Some believe the themes in Mr. Probst’s books were ahead of their time.   Did he use children’s books to look at issues like female equality and animal rights?  Publishing in the 1950’s, the author conveyed young Caroline as independent and adventurous.  The animals are presented as “friends” and not pets.  These were simple ideas but important ones.

 American English versions of these books are difficult to find.  However, you can easily find new French versions on Amazon at reasonable rates.   I am calling on all publishers to pick up the banner and bring Caroline and Her Friends to 21st Century youngsters.  This  20th Century youngster  would love to read them again, too!

Pictures obtained from and

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Do you have an eBook?

Do you have an eBook (or tablet)?   

While at the Consumer Electronics Show (CES2011) this year, CNET summed up the tablet’s future by saying it is one of the three devices (smart phones, connected TV, tablets) that will grab content floating around internet space once accessible only by the PC.

The tablets on the market today are more than just electronic books.  Along with downloading a favorite book, the new tablets give you access to music, movies, periodicals, and news feeds.  You can also find endless internet based application with this light weight computing device.  And it is fast!  A file transfer for an average sized book takes less than sixty seconds. No more driving to the bookstore or library. Very green!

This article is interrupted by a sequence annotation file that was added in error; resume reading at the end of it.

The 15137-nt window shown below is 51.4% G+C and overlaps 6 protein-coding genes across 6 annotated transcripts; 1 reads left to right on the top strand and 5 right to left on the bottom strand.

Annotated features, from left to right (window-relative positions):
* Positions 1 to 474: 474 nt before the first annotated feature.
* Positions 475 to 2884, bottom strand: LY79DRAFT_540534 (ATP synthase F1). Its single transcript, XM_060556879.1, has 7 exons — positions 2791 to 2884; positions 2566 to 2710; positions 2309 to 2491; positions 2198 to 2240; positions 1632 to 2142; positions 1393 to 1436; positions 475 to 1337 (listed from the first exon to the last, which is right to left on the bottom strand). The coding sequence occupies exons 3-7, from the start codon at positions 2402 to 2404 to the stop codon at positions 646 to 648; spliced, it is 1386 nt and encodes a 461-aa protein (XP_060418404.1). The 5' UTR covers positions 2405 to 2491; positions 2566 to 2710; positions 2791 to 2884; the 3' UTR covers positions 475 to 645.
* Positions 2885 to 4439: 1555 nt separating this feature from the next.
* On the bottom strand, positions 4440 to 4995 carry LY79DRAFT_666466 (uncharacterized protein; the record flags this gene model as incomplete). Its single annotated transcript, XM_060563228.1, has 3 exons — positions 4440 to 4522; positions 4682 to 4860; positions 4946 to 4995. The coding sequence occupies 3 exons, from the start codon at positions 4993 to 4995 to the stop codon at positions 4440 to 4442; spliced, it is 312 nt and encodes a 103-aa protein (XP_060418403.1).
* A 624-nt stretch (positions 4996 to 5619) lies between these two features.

There are lots of eBook services out there for the “e-bibliophile”. (I had to say it.)  All the big retailers –Amazon, Barnes and Noble, Borders, for example – offer eBooks with prices ranging from $6 to $15 dollars.  Ouch! But it is much less than the $15-$30 price tag on paper books.

And, there are service providers which promote free books.  Be aware, when registering on their websites, credit card information is required – just in case you want to purchase for pay eBooks and other applications on the site.